Marjan K. Vayghan, left, gives a kiss to her uncle Ali Vayeghan as he arrives at the international terminal at Los Angeles International Airport in Los Angeles on Thursday, Feb. 2, 2017. Vayeghan, who had been turned away from the airport under President Donald Trump's executive order barring immigrants from seven Muslim-majority nations, returned Thursday to an emotional welcome from family members who greeted him with California-grown flowers and well-wishers who sang "This Land Is Your Land." (Ed Crisostomo/The Orange County Register via AP)

How legal challenges to Trump travel ban are playing out

February 03, 2017 - 1:24 pm

Legal battles are playing out across the U.S. as opponents of President Donald Trump's travel ban on citizens from seven predominantly Muslim nations take their fight to the courtroom. Hearings were being held Friday in a few of the cases.

A look at some of the court challenges:



A judge is allowing Virginia to join a lawsuit challenging the travel ban.

Friday's ruling by U.S. District Judge Leonie Brinkema greatly expands the scope of the lawsuit, which was initially focused only on legal permanent residents, commonly called green-card holders. Brinkema indicated a willingness to consider cases involving anyone who had been issued a visa and had it revoked.

A government lawyer in the case said more than 100,000 people have had visas revoked since the ban went into effect, but the State Department later said the number was close to 60,000. The higher figure included visas that were actually exempted by the travel ban, as well as expired visas.



A federal judge in Boston says he'll decide by Sunday whether to extend a temporary injunction against the ban.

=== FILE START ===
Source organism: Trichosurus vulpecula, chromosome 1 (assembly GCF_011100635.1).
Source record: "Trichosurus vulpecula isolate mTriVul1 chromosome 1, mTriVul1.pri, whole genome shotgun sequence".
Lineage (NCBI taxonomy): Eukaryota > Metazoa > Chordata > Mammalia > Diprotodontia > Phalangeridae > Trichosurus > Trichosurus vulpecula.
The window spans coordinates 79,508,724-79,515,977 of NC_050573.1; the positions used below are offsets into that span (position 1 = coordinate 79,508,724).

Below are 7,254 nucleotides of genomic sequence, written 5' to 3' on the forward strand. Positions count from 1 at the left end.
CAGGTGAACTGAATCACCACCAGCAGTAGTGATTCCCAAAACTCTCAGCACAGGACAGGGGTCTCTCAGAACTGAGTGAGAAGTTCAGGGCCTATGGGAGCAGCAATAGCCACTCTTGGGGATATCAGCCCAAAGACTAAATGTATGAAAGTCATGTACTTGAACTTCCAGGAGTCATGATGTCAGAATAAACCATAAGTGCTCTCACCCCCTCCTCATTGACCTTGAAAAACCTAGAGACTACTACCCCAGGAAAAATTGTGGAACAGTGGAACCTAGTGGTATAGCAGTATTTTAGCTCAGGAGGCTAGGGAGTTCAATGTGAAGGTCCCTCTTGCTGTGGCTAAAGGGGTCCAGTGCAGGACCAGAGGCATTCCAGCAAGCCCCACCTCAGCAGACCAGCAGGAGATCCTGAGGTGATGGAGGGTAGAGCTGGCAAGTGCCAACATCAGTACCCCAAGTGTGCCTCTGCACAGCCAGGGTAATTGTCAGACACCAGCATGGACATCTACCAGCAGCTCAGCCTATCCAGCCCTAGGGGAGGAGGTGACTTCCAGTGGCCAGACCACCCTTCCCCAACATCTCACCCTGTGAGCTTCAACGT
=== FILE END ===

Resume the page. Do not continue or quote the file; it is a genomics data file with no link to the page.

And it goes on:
A seven-day restraining order was granted Jan. 29 in a lawsuit filed by the American Civil Liberties Union on behalf of two professors who were detained at Boston's airport as they returned home from an academic conference. The professors are Muslims from Iran and lawful permanent U.S. residents. They were eventually allowed to re-enter the country.

U.S. District Judge Nathaniel Gorton said Friday he will rule this weekend.



A federal judge will hear arguments Friday from Washington state for a temporary restraining order that would bar enforcement of portions of the ban. The state attorney general filed a lawsuit on Monday arguing the order is unconstitutional. The state says the restraining order is needed to protect residents and businesses from suffering irreparable harm.

Minnesota has joined Washington state in seeking a temporary restraining order.



A Brooklyn judge on Thursday extended a temporary restraining order to Feb. 21, but the Justice Department said it will ask her to throw out the case.

U.S. District Judge Carol Amon's ruling extended a stay that had been issued Saturday by a different judge and would have expired Feb. 11. Amon extended the order to give more time the government and civil liberties organizations to file paperwork.



A federal judge in Detroit says U.S. green-card holders shouldn't be affected by the order.

The Arab-American Civil Rights League argued in a suit filed this week in Detroit's U.S. District Court that the executive action is unconstitutional and targets immigrant communities.

A restraining order released Friday from U.S. District Judge Victoria Roberts covers legal permanent residents, not some others that also are part of the lawsuit. She says lawyers for the government clarified to her that the ban doesn't apply to "lawful" permanent residents.



Three California university students are challenging the ban. Their federal suit, filed Thursday in San Francisco, says the ban is unconstitutional and has created hardships for the students.

It alleges that a freshman at Stanford University now can't visit her husband in Yemen; another Yemeni at San Diego's Grossmont College can't resume studies there; and an unidentified University of California Berkeley doctoral candidate from Iran fears losing a job opportunity.

AP Editorial Categories: 
Comments ()